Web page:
September 30, 2014
There is no good way to measure inflation expectations, and asking people directly often only reflects what they have just read in the newspaper – so the information becomes circular. With that caveat, the latest European Commission economic sentiment indicator gives a good reflection of a truncated economy recovery. It is best to ignore the numbers, especially the rather meaningless long-term averages. But what is notable is the gradual shift in consumer price expectations, which continues in September.
Note the indices were all lower in the middle of the 2009 recession – so this is clearly not a metric of long-term expectations (which we believe is essentially unmeasurable). The Wall Street Journal has a good article on how these indicators are drawn up.
In the real world what matters are the hard data. A flash estimate by the German statistics office shows HICP inflation unchanged at 0.8% in September. Reuters reports that the market expectations had been a little lower, so this number is, relatively, good news. Comparable Spanish data were -0.3% (flash estimate) in September after -0,5% in August. There is no fundamental change in the overall picture, but at least things have not been getting worse since August. The Reuters story also made a reference to a forecast by the Cologne Institute for Economic Research, which sees an average German annual inflation at 1.25% this year.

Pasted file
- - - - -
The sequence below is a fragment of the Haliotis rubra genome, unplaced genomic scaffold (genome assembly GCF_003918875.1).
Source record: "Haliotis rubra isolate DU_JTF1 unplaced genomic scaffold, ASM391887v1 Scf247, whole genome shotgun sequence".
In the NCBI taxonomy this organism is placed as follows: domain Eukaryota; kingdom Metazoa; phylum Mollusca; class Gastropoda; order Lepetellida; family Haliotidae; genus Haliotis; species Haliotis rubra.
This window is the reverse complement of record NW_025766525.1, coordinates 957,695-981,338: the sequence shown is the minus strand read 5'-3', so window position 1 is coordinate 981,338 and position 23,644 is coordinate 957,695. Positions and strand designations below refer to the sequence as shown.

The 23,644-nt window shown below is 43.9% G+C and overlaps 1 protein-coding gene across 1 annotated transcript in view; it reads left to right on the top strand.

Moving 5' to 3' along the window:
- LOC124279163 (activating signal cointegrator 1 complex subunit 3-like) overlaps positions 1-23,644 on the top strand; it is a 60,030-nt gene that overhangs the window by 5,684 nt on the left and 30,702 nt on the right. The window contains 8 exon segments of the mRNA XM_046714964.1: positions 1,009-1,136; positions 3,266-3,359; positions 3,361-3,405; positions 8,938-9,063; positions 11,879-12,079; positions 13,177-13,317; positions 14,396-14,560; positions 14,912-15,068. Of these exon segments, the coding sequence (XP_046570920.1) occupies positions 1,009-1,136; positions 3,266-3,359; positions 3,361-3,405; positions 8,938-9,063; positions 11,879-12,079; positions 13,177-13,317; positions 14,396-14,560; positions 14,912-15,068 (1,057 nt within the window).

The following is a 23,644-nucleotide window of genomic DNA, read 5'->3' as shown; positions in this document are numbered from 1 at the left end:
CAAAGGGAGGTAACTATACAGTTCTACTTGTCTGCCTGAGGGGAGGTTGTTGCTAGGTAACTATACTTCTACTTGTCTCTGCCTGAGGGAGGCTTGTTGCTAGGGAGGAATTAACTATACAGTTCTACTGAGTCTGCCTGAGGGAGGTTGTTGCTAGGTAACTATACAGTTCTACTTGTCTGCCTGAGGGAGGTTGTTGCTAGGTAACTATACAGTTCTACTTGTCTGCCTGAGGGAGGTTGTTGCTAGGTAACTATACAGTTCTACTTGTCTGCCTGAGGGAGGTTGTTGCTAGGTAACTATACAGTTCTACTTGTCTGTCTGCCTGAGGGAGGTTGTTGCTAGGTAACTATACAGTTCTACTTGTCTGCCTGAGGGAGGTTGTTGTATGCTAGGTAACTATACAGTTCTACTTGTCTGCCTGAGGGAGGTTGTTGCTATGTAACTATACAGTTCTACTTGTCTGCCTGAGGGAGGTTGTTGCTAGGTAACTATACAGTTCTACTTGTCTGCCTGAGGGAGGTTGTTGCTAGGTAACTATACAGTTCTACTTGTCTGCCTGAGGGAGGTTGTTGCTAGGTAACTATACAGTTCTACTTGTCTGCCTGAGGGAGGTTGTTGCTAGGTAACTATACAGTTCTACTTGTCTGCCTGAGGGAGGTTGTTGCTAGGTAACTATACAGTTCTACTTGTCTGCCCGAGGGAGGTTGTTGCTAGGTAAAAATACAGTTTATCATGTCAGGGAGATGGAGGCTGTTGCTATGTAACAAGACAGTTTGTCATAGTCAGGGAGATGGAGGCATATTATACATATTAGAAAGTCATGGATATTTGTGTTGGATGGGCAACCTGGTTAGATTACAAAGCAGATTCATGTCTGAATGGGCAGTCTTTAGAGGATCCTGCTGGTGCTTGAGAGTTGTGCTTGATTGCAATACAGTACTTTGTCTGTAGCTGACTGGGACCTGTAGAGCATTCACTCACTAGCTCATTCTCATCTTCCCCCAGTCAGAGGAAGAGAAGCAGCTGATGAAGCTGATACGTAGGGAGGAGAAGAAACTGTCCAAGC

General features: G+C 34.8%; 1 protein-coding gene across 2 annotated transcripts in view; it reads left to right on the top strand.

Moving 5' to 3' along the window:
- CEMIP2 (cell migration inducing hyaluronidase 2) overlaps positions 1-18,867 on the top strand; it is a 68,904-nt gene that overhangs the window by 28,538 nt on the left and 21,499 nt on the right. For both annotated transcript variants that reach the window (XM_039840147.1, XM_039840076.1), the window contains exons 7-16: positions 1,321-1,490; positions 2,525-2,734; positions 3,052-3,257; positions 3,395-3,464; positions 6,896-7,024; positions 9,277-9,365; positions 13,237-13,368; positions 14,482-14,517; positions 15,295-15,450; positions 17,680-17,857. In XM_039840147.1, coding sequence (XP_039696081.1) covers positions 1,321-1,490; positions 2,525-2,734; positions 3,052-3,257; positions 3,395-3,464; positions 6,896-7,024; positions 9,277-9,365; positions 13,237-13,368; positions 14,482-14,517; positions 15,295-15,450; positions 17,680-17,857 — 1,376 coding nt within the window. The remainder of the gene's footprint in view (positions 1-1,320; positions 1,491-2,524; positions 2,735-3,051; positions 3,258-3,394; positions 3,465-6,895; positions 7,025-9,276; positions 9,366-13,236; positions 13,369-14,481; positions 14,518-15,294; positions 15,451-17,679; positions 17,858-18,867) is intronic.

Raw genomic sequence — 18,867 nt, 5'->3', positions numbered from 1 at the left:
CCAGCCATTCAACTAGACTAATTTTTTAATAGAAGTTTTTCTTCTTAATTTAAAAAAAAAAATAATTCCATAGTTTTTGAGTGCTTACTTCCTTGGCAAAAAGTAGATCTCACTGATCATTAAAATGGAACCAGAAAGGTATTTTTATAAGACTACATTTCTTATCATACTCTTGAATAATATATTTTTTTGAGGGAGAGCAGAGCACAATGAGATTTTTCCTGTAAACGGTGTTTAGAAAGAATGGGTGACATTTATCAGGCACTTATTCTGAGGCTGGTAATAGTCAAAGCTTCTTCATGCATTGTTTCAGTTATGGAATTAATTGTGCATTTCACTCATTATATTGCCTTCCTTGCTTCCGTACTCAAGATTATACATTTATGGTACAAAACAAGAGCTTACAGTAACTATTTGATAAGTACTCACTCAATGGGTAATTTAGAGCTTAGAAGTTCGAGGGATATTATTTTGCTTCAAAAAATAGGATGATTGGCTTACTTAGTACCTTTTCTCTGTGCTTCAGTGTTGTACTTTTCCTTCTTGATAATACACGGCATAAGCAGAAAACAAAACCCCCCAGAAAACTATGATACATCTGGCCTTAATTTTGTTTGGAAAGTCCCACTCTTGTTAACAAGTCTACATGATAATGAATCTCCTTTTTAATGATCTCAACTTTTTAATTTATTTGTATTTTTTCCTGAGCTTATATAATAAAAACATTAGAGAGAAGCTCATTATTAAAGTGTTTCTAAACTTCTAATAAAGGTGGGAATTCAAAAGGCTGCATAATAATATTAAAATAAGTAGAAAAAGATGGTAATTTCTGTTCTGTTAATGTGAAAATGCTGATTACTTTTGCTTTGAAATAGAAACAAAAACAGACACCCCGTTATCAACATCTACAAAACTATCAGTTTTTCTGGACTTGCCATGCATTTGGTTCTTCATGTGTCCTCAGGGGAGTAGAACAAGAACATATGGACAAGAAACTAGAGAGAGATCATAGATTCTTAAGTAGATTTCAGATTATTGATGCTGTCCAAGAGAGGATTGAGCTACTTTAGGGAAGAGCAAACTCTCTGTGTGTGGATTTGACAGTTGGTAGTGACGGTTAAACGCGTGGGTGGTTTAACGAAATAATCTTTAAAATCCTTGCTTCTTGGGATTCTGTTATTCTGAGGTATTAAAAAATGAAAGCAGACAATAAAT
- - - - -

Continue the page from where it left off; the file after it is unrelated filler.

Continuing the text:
For Greece the latest economic indicators are heading downwards: the economic sentiment (ESI) decreased for the third successive month at an accelerating pace, falling to 99.3 in September from 102 in August, Macropolis quotes data from the European Commission. The September reading is the first below the 100-point mark since May. Since the peak of 104.1 posted in June, Greek ESI has lost almost 5 points. Consumer confidence also deteriorated for the third straight month, easing to -55.8 in September from -54.2 in August. The headline figure peaked to -47.7 in June recording a cumulative drop of 8 points thereafter. Both are still positive when taken over the year up to now, but if the trend continues this too will change.
We noted a story in La Repubblica this morning, in which Pier Carlo Padoan, apparently for the first time, publicly questioned the fiscal compact. The article did not quote him saying this directly, but he did say that austerity was not the right response, and the eurozone should pay closer attention to the policy mix at a time when inflation is too low.
Most articles on inflation point out that the ECB has more tools available, including QE. The German opposition to these policies is forming. Hans-Werner Sinn urges Angela Merkel, or failing that the Constitutional Court, to stop Mario Draghi’s ABS programme. Here is the core of his argument:
“By directly granting credit to the private sector the ECB will enter a far larger arena. Mr Draghi has said that, as a first step, he intends to expand the ECB’s balance sheet by €1tn. The end of the property boom has left many private borrowers in southern Europe close to bankruptcy. The ECB’s plan to purchase their debt could end up transferring dozens if not hundreds of billions of euros from eurozone taxpayers to the creditors of these hapless individuals and companies.”
He said the measures were too extreme, given the circumstances, as core inflation is still rising by 0.9%. He calls these policies a “fig leaf” to hide their true nature, a fiscal bailout, through which the ECB clearly oversteps its mandate.
Our other stories are on the Spanish constitutional court’s temporary injunction against the Catalan referendum; on the French welfare budget, on the European Commission’s reaction to Ireland’s fiscal relaxation; on an important victory by Renzi against opponents from inside his own party; and on doubts about the AQR and the stress tests, and on Juncker’s €300bn investment scam.